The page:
After the Reformation, the number of nuns fell to four in the late 16th century, so that the choir service could no longer be carried out 'properly'. The cloister was neglected and the habit was disdained. However, at the beginning of the turmoil of the Thirty Years' War, during which the convent sought temporary refuge in Cologne, the moral decline of the convent came to an end.
A sad chapter in the history of the monastery in the 18th century was the economic decline caused by poor management and waste. The secularization of 1803, which led to the dissolution of the spiritual possessions, was therefore not met with regret by the remaining nuns. The small convent willingly left the monastery, which was up for sale. The buyer of the poor building fabric became the Drolshagen citizen Theodor Alterauge. The town acquired the convent building, which had not yet been demolished in 1844 and was intact at the time, for 4,250 thalers. The rooms were used as a school. The building, which was completely renovated in 1987, now houses the municipal building authority and the music school. The vaulted cellar is used for a variety of purposes: Art exhibitions as well as wedding ceremonies and VHS events. There is a popular music hall on the top floor.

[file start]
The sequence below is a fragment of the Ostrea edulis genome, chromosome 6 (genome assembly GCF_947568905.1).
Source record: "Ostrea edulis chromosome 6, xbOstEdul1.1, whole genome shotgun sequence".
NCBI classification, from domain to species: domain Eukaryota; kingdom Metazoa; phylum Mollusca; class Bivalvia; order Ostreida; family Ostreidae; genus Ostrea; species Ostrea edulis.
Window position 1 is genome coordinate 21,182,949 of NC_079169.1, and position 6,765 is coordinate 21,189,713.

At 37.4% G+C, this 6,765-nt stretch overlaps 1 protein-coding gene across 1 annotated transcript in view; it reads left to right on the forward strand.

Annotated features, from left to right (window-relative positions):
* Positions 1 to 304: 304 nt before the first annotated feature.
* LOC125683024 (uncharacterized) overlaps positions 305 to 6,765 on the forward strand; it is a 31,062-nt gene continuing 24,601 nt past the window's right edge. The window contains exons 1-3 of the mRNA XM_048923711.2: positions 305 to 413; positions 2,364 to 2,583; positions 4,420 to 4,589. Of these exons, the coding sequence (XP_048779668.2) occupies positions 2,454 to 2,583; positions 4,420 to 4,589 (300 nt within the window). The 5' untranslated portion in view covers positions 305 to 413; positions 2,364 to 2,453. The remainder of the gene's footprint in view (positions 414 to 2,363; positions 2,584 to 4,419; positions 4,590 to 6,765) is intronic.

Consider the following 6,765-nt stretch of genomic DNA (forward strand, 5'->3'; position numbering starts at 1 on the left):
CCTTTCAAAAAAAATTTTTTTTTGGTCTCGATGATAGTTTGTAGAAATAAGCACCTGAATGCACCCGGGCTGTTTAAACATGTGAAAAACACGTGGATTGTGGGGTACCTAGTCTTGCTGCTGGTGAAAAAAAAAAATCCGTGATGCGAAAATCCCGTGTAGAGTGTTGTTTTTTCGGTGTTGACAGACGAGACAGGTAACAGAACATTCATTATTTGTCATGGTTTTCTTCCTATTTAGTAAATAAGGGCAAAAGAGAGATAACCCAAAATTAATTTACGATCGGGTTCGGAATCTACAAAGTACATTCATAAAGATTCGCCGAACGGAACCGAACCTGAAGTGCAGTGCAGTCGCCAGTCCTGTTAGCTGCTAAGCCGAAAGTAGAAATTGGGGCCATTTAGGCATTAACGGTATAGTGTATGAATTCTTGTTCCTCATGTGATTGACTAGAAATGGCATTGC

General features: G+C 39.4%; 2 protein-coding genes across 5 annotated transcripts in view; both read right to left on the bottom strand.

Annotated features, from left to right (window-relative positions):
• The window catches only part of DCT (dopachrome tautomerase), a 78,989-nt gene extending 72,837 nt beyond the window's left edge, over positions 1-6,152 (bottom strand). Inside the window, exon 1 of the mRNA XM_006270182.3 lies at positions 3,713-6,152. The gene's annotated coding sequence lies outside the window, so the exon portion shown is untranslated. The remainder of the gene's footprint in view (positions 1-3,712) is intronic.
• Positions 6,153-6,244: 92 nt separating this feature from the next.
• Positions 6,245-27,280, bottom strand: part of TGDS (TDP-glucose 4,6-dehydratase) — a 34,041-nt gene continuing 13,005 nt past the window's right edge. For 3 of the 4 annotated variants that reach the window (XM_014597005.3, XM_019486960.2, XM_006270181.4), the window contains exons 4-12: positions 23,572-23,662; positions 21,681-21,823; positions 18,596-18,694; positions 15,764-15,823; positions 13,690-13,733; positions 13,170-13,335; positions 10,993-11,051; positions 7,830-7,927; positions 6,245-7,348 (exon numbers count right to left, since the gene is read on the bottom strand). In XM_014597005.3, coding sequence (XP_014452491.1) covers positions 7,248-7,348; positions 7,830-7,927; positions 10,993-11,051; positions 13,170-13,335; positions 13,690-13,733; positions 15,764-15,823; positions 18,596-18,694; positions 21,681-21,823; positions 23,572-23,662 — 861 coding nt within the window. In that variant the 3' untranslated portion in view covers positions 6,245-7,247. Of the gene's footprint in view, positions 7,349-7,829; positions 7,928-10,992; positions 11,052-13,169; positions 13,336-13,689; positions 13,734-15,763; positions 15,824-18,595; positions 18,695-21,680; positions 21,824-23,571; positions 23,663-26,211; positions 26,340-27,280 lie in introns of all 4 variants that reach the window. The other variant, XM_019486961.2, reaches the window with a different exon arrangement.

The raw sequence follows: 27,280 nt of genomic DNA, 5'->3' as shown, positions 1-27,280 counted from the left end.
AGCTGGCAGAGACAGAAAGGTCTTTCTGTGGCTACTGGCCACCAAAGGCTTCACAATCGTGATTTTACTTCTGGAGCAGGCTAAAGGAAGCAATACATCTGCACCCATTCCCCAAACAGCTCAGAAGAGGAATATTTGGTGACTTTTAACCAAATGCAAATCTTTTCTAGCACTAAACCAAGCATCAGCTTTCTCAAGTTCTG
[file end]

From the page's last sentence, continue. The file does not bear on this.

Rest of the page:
The Old Monastery in Drolshagen has been owned by the town since 1844 and is now home to the municipal building authority and the music school. The "Eichener Mühle", a former ban mill, and the oldest house in the town on the corner of Hagen-/Gräfin-Sayn-Straße can still be seen from the monastery's former property. A special gem is the Romanesque basilica of St. Clemens with remains of paintings from the transition from the 10th to the 11th century.
Can only be viewed from the outside - vaulted cellar open for exhibitions during the vacations.
Text: Drolshagen Marketing e. V.